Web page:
Miss India (sports physique) 2016
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The Times of India, Mar 20, 2016
Sharmila Ganesan Ram
Making of the other Miss India
In Roha, a Maharashtra town where undernourished men travel in threes on motorbikes, there is a gym exclusively for women. But the pair of remarkable upper arms that Neeta Shingur spotted at a beauty parlour on a fine March morning had come from somewhere else. "A very tall woman came in with lovely, long hair and..." trails off Shingur, pointing to her frail biceps and raising her brows. Shingur is referring to Shweta Rathore, a leggy 25-year-old engineer from Mumbai who has travelled over 100 kms, along with her equally muscular brother Saurabh and a suitcase containing spray tans, sports bras and sweet potatoes, to claim the title of Miss India (sports physique) once again. As a segment within the 9th National Body Building Championship 2016, this Miss India contest falls somewhere between pageant and spectator sport. Though it promises bronzed, two-piece-clad women in high heels, it does not come with the weight of tiaras or questions on world peace. Here, beauty figures only after agility, flexibility, muscle tone and strength. Three years ago, the Indian Body Building Federation (IBBF) introduced 'Women's Sports Physique' for lean women who didn't want to boast either the muscularity of bodybuilders or the feather-weight frivolity of models. The winner gets a trophy that looks like a jubilant version of the Filmfare lady and a sum of Rs 50,000. But for Rathore, it is the title that matters. If she wins, the engineer, who has over 1 lakh followers on Instagram, will inch closer to her dream of becoming a fitness celebrity. Right now, "Indians confuse thin with lean," says Rathore, who plans to groom physique athletes after the contest. "Indians are blessed with strong genes but lack knowledge about fitness and body transformation," adds Rathore. This is why passers-by in Dubai compliment her while Indians look at her "like I am an alien or something," says Rathore. Backstage on D-day, March 13, sporting a sparkly purple bra, sheer black skirt and a faux-diamond bracelet, Rathore is a sight to behold. Two women cops also sit inside the changing room to keep men at bay. But personal trainers, husbands, brothers and fathers stream in and out. They fish out sponges and rollers from gym bags and pat down washboard female midriffs with fake tan, dab armpits with foundation, fasten sparkly bras with safety pins and spray thighs with something that makes everyone cough. As Saurabh paints her abs mahogany, Rathore sizes up her opponents. Mumbai's Jahnavi Pandav, mother of a nine-year-old, is doing push-ups against a chair in a leopard-print bra and skirt while Delhi's Ginnie Jogia Chugh, a writer, is practising the four poses they are judged on. Internationally, women bodybuilders and fitness physique models are supposed to wear bikinis. "But keeping the society and culture in mind, we ask them to wear sports bras and shorts," says Chetan Pathare, secretary of IBBF, who wants to take the sport to small towns.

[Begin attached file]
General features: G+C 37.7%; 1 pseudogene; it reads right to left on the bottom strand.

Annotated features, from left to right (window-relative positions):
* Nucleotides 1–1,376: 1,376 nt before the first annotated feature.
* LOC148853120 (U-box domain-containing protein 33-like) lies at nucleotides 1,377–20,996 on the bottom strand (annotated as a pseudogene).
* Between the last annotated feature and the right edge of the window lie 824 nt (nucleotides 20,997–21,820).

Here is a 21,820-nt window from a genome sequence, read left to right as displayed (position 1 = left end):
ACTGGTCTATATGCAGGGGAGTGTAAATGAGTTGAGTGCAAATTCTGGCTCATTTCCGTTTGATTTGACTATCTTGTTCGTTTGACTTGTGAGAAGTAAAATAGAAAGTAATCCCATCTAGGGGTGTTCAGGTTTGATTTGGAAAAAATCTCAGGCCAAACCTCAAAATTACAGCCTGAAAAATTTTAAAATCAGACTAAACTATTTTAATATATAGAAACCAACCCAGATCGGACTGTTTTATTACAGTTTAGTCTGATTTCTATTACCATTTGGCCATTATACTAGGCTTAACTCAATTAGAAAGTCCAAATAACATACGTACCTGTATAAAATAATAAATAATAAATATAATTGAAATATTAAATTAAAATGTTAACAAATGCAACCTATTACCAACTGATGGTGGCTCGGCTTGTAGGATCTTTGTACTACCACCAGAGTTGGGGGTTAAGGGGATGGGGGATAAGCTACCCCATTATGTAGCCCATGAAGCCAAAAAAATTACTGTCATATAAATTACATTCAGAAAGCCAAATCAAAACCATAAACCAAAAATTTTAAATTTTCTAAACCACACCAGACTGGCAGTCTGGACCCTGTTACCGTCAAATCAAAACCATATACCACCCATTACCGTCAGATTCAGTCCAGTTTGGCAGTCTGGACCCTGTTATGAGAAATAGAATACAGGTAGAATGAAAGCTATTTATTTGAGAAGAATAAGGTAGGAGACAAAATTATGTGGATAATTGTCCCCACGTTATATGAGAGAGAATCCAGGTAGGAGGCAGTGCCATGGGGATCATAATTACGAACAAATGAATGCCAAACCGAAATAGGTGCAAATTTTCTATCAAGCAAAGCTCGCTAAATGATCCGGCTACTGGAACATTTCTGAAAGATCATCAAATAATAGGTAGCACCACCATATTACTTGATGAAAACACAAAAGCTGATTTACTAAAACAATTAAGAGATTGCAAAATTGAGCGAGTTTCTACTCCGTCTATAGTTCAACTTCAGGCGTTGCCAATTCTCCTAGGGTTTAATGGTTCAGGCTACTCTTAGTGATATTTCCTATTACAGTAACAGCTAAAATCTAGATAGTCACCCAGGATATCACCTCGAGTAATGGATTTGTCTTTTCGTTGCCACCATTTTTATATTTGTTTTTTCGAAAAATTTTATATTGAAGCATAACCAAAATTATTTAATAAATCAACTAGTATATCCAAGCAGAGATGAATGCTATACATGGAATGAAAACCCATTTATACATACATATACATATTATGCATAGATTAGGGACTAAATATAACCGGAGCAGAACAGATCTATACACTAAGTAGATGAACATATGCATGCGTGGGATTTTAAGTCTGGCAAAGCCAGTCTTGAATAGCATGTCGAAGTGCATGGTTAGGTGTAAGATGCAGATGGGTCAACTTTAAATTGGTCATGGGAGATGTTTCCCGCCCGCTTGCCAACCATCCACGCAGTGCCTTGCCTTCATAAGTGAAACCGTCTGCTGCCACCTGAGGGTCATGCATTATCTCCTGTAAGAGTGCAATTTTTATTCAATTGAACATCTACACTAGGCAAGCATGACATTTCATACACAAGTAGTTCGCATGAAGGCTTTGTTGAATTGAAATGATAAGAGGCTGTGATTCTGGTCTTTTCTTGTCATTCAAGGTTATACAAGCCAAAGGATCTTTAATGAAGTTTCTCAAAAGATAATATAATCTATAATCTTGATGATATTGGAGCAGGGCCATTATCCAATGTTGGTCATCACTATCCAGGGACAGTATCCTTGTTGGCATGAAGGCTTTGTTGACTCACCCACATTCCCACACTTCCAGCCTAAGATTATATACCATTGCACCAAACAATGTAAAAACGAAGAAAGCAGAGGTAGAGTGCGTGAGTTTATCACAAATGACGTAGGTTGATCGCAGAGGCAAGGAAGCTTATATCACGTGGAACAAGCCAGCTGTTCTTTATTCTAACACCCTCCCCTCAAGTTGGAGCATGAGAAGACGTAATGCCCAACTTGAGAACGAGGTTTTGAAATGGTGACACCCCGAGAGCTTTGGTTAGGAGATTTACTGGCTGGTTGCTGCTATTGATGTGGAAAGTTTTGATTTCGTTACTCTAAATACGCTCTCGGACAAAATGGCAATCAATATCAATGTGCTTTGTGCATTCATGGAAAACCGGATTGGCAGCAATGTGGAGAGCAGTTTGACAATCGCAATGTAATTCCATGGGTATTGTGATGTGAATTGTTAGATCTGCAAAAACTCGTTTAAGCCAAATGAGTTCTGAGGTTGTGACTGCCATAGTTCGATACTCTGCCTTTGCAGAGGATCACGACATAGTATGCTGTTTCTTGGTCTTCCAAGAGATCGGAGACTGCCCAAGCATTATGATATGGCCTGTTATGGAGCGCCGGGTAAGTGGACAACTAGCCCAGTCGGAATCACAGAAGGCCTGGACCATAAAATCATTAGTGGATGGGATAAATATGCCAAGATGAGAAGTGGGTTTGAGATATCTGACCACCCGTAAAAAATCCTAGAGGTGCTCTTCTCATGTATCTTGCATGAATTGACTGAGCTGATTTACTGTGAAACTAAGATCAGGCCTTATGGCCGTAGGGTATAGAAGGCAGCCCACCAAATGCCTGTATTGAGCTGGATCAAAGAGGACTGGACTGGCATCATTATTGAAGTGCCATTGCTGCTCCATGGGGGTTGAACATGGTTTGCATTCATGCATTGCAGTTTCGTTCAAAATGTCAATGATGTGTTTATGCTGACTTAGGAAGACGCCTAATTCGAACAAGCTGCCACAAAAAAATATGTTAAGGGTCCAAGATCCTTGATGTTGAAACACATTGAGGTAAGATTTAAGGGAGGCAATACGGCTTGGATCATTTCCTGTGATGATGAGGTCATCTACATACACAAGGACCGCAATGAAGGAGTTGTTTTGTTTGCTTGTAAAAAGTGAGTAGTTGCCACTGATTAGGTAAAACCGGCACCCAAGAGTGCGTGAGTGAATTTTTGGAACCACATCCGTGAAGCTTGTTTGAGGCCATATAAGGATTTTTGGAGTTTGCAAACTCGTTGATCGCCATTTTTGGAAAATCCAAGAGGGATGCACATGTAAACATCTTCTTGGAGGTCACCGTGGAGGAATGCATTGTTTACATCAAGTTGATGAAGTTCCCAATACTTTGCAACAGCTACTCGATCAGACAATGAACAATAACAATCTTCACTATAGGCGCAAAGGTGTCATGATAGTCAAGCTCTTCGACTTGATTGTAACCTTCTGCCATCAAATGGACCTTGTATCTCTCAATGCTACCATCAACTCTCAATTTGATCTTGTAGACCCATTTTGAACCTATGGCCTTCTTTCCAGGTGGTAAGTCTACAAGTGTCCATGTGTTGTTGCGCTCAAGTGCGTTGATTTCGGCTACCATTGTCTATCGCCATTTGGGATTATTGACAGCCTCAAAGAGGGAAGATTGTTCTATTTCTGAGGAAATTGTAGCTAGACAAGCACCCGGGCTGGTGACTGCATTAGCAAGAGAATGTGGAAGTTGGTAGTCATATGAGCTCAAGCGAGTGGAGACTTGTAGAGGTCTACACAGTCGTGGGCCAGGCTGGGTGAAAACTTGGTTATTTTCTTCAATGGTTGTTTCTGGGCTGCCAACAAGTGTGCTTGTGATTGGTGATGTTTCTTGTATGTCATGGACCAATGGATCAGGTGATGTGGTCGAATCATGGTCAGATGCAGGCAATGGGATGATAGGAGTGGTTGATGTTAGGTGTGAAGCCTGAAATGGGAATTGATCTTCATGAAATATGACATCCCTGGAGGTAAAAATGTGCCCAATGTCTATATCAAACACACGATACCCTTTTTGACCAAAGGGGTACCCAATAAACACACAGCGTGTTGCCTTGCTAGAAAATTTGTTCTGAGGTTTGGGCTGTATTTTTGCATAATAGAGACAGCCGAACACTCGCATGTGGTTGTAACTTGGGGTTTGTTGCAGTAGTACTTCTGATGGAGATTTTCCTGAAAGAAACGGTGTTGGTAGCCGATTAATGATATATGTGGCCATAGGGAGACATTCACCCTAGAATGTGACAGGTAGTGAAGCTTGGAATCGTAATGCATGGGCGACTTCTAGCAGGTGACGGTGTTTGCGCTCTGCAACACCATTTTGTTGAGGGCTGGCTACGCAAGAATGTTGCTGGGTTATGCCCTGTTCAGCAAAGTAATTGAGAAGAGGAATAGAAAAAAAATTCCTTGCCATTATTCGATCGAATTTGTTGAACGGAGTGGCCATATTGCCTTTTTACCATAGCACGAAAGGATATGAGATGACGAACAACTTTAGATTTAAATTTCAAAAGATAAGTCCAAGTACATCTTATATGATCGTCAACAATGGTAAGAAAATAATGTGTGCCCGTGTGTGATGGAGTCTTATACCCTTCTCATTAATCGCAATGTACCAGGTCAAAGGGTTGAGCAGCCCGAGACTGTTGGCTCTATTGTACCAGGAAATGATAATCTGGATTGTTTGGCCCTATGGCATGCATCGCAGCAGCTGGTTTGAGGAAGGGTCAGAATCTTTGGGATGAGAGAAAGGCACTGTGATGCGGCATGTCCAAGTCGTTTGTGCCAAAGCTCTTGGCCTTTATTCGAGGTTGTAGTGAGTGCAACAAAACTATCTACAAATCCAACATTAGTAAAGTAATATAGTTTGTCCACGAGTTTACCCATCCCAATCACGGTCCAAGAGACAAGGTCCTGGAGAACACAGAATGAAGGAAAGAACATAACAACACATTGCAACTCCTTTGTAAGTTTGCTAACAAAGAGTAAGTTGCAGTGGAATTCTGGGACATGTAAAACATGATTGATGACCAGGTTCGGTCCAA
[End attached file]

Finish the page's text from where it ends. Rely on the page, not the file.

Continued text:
In fact, the changing room also boasts small-town teens like Pandel's spunky Soniya Mitra who says her costumes do not define her and Kharagpur's Shreyasee Das Chowdhury who was introduced to the sport by her father, Ranajeet, a yoga and gymnastics coach. Contestants also have to execute a choreographed 10-second routine. This is what made Sunita Vishwakarma, a 28-year-old from Chhattisgarh, opt for the bodybuilding category instead. "I didn't want to dance," she says. The segment, say officials, helps attract women spectators. "Earlier we would see only two to three women in the audience. These too were relatives of the male bodybuilders," says an IBBF official. Things have changed now. After four hours of watching beefy men with serial numbers dangling on their crotch, an announcement of the ladies' event makes a bunch of boys return to their seats. Their hormonal reactions seem to elicit the announcement that follows: "Rohekars respect our sisters as much as our brothers." The crowd is never undignified though, says an IBBF official.
It is rightly pointed out that women in general lack in fitness and instead confuse thin as lean. Hope the winners work as Ambassadors to create awareness among women to be FIT.
The preparation requires several sacrifices from the models. Two days before the event, Rathore excused herself to put on sunglasses mid-conversation. Skimping on water for over 24 hours was making her head swirl. "I need my body to look sharp," said Rathore, adding that water would round off her carefully-cultivated edges. Her veins won't pop, her muscle cuts won't look "sharp" and her "conditioning" — developed through a rigorous routine of cardio, weight training and strict diet — won't show. As someone who has won Miss Mumbai 2015 and Miss Maharashtra 2016, besides Miss World 2014 and Miss Asia 2015, in the fitness physique category, Rathore comes with a lot of experience. When it's showtime, 'Saare Jahan se Accha' plays in the background as the ten contestants line up on stage. For the choreographed routine, the other contestants step on the riser (elevated part of the stage), but Rathore walks right up to the front of the ramp. She waves with aplomb, poses, and when asked to relax, does it with a flourish. It pays off. After she is declared Miss India (sports physique) 2016, Rathore hits the backstage and empties two bottles of cold water.